Uhuru: A Novel of Africa Today

Uhuru: A Novel of Africa Today

Uhuru: A Novel of Africa Today

Uhuru: A Novel of Africa Today

Excerpt

The title of this book is Uhuru, the one word most frequently heard in East Africa these days. It means, roughly, "freedom," and is used and abused according to personal inclination. In some instances this can be tragic.

Critics must justly describe this book as rough and certainly somewhat sprawly. I plead guilty to the charge; for so is the Continent of Africa rough and sprawly in its momentary impact on the world and I have not attempted to neat up actuality. Twenty major characters, black and white, young and old, male and female, running about in a changing scene are apt to require space to move around in.

Uhuru is a Semitic word used commonly in both Arabic and Hebraic, and it sneaked into Swahili, which is the lingua franca of East and Central Africa, via the slave trade. Uhuru is synonymous to l'indépendance in the Congo, or free-dom in West Africa. It has become in recent months so much a part of daily use that it is employed by black and white alike, in much the same sense that liberté, fraternité, égalité became portion to semi-modern France.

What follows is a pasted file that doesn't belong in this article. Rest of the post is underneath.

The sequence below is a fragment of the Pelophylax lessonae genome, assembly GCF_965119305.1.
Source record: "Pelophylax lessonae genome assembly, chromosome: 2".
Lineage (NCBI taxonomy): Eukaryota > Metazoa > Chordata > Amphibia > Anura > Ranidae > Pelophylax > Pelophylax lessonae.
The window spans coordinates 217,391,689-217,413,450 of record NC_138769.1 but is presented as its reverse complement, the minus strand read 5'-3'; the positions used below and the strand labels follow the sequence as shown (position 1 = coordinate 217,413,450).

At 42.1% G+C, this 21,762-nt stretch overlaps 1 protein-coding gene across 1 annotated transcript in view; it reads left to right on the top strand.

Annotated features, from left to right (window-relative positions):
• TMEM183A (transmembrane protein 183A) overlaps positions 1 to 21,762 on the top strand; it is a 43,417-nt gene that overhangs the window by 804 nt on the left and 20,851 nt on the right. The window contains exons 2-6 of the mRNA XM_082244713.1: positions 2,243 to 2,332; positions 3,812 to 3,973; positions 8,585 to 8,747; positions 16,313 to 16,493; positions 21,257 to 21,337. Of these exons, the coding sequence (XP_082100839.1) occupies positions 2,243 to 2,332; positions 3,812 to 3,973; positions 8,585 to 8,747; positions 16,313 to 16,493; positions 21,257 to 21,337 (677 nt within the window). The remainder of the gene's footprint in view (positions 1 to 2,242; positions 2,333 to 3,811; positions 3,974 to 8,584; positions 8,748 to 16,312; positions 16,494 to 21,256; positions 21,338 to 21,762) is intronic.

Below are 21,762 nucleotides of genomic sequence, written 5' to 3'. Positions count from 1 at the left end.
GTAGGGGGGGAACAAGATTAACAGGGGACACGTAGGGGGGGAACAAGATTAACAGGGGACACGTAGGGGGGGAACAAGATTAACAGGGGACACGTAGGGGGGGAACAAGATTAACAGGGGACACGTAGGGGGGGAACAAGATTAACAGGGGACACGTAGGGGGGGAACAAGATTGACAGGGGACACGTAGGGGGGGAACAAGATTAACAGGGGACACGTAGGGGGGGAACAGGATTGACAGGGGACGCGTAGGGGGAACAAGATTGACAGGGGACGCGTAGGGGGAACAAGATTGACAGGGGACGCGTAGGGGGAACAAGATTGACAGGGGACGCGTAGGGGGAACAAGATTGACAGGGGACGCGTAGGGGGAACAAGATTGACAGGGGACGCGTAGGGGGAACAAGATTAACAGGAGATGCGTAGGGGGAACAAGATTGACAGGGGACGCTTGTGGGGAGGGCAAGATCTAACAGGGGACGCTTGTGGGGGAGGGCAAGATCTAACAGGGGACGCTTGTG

One can rarely pick up a newspaper in East Africa today without seeing uhuru glaring a dozen times. One cannot stride a street or ride the roads of even back-country Kenya without being greeted by the old Churchillian "V" finger sign, or a Naziesque flattened palm, accompanied by a ringing shout of "Uhuru!" One cannot eavesdrop a con-

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